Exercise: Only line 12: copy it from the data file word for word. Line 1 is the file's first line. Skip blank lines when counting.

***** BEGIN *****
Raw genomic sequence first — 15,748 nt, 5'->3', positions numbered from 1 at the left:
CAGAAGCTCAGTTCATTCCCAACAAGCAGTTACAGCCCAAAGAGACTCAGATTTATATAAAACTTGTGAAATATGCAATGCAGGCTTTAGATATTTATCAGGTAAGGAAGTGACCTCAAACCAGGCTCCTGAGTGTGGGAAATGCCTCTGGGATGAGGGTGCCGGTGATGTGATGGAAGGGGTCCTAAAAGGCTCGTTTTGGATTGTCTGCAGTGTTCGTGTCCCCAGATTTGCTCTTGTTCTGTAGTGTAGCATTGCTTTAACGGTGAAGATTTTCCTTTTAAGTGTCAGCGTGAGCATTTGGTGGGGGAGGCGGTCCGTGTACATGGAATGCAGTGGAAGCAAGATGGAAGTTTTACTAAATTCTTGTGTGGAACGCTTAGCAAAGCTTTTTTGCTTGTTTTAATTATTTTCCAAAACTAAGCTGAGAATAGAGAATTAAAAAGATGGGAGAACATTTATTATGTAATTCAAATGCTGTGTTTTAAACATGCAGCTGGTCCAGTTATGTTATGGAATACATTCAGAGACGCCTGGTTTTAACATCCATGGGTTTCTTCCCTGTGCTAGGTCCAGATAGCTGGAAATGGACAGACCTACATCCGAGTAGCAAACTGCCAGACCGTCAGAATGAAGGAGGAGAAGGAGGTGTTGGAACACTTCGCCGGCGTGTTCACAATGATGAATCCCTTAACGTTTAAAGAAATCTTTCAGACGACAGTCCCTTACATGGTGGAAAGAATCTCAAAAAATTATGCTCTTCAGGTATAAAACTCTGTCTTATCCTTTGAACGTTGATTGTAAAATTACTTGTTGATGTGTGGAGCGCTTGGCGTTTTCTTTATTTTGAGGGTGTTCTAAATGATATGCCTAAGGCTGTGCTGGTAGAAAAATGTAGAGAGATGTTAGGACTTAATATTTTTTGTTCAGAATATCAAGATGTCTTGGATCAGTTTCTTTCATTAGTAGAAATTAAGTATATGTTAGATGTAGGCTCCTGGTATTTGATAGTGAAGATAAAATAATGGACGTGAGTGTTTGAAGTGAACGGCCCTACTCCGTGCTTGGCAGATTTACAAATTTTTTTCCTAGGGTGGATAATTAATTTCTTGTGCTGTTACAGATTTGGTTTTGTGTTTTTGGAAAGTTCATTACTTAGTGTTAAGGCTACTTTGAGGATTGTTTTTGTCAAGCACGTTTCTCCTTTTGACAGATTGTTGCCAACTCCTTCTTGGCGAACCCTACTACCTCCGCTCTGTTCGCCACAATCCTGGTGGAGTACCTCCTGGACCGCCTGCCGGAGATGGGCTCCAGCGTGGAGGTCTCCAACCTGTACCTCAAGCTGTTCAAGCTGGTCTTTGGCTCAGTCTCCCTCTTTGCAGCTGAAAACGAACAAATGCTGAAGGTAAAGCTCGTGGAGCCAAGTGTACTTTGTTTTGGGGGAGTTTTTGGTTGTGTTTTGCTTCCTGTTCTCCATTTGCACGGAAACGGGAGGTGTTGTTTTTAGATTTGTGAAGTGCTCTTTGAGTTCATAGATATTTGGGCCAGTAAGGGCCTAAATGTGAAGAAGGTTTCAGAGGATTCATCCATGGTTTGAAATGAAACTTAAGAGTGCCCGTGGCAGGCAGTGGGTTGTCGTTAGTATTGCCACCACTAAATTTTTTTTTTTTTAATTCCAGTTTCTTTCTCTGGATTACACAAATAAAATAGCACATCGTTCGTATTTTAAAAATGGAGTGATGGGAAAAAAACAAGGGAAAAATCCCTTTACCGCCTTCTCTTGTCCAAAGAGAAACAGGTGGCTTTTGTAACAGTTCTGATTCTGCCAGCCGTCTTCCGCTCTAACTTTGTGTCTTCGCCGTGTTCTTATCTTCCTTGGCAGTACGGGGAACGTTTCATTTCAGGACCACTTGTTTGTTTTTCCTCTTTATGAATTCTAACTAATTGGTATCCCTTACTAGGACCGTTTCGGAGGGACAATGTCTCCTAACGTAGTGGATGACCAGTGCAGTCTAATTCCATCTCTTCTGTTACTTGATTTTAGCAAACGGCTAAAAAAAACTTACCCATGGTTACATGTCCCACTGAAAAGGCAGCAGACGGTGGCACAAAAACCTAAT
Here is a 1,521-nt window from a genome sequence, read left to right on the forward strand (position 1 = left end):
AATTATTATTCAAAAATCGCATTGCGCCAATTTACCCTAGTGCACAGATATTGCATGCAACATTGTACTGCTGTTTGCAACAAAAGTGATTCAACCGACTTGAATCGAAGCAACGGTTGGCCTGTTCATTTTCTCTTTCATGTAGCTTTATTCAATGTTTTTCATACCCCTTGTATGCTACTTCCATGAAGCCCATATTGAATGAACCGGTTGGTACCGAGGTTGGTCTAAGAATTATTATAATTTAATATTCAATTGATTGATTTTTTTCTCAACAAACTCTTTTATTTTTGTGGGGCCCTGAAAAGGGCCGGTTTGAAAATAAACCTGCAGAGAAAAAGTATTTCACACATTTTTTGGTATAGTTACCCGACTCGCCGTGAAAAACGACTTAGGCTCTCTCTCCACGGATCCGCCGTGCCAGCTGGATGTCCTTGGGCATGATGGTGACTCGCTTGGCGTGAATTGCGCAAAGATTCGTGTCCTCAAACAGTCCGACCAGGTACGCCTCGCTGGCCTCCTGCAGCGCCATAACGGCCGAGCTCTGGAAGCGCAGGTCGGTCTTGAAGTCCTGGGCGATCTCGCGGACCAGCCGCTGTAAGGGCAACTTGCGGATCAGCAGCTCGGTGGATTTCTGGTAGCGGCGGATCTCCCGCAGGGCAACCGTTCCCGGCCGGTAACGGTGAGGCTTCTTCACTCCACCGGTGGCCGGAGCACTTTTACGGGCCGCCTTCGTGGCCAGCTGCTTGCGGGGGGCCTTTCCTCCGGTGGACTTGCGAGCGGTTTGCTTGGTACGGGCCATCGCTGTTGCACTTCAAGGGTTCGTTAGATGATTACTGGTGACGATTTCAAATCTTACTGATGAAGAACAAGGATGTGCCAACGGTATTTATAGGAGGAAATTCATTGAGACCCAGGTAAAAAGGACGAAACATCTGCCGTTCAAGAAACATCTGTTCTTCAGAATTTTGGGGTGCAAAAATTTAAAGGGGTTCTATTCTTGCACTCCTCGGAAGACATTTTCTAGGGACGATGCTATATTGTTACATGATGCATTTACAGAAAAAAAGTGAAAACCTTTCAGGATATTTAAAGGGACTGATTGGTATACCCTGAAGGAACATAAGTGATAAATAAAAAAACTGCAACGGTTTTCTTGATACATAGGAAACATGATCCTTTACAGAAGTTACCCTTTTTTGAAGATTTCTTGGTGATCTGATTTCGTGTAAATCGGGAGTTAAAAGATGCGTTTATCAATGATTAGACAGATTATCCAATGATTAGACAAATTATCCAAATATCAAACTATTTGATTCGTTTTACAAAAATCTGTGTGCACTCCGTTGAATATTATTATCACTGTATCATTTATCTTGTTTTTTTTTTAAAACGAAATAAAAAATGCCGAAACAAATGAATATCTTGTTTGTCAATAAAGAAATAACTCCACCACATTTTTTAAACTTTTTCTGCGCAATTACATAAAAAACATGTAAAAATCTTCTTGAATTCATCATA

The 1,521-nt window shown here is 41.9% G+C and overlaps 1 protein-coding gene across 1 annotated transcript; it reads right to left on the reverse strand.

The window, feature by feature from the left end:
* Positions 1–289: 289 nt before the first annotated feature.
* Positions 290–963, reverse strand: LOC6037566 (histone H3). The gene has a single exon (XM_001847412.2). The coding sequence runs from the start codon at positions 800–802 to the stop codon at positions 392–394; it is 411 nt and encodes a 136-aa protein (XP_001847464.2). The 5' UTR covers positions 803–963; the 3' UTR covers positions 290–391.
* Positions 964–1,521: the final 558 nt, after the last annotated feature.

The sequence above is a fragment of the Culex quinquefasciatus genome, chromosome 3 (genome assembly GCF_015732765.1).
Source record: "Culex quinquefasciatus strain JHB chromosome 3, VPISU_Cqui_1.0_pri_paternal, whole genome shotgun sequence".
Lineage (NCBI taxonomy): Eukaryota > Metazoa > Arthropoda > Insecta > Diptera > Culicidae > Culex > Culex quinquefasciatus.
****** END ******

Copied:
Lineage (NCBI taxonomy): Eukaryota > Metazoa > Arthropoda > Insecta > Diptera > Culicidae > Culex > Culex quinquefasciatus.